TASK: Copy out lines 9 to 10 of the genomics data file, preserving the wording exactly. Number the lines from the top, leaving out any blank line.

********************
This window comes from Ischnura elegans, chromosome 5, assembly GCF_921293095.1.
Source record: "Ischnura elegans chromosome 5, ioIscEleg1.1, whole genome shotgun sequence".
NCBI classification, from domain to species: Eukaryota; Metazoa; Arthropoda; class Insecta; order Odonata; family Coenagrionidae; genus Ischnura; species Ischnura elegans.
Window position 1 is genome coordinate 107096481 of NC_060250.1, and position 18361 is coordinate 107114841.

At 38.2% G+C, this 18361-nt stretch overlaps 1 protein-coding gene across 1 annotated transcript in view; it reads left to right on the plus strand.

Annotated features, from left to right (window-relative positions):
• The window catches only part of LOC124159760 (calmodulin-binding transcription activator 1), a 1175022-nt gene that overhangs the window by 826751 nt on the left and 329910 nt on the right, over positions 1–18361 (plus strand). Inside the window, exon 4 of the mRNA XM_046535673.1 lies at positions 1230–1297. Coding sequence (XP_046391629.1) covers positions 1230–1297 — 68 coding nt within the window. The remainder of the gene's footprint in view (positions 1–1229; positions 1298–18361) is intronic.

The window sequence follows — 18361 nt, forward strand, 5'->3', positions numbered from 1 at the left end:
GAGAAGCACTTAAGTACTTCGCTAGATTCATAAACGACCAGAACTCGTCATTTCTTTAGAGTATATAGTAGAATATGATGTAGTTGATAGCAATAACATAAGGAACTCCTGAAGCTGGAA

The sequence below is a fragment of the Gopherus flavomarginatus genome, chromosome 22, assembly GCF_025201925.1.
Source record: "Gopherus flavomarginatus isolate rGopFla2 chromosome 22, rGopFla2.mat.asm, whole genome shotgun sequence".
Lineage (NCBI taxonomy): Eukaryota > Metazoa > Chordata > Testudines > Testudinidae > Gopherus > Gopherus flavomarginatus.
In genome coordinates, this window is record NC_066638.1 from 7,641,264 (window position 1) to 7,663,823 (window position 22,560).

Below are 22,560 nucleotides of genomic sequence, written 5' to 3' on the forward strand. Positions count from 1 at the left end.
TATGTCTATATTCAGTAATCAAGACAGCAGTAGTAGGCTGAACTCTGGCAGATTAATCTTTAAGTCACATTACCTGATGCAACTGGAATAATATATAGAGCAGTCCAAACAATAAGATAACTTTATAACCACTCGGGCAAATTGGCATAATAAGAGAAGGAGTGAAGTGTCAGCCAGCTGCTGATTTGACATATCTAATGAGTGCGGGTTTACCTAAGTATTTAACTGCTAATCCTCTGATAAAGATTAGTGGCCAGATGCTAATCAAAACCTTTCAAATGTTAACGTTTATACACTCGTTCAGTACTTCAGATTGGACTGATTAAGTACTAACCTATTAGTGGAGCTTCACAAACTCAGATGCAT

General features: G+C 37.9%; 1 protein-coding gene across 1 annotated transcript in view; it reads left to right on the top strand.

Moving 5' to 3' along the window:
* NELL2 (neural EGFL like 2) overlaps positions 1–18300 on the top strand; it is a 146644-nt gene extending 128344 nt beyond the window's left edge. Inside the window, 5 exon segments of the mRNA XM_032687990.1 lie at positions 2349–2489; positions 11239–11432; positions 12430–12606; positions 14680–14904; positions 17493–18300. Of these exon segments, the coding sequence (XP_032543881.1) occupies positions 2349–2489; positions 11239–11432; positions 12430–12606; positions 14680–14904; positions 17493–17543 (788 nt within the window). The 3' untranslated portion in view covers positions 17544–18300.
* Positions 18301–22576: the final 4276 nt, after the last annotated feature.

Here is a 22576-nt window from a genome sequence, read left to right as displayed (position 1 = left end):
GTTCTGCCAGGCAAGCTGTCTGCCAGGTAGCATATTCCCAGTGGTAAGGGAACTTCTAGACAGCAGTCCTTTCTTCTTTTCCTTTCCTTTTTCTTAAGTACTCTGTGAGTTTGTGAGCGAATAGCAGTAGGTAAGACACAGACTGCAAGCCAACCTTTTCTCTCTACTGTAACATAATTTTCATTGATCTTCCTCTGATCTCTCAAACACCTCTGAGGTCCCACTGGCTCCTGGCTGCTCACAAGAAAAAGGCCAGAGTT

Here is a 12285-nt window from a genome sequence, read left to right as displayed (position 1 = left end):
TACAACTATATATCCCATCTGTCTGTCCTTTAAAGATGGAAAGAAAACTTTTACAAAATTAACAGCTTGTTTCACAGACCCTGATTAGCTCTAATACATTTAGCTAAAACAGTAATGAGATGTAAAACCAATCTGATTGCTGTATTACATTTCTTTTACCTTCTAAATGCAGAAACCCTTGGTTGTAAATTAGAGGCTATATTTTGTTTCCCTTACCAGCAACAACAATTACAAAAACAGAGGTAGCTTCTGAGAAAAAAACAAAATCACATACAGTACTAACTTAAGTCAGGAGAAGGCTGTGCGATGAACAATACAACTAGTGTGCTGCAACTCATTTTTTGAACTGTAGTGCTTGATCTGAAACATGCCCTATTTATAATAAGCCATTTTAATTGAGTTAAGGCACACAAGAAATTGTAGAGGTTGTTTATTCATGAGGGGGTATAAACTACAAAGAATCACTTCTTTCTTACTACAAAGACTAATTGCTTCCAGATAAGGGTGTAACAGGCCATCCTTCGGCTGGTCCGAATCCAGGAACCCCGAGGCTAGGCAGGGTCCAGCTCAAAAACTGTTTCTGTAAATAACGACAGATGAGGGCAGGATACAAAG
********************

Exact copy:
GAGAAGCACTTAAGTACTTCGCTAGATTCATAAACGACCAGAACTCGTCATTTCTTTAGAGTATATAGTAGAATATGATGTAGTTGATAGCAATAACATAAGGAACTCCTGAAGCTGGAA

The sequence below is a fragment of the Gopherus flavomarginatus genome, chromosome 22, assembly GCF_025201925.1.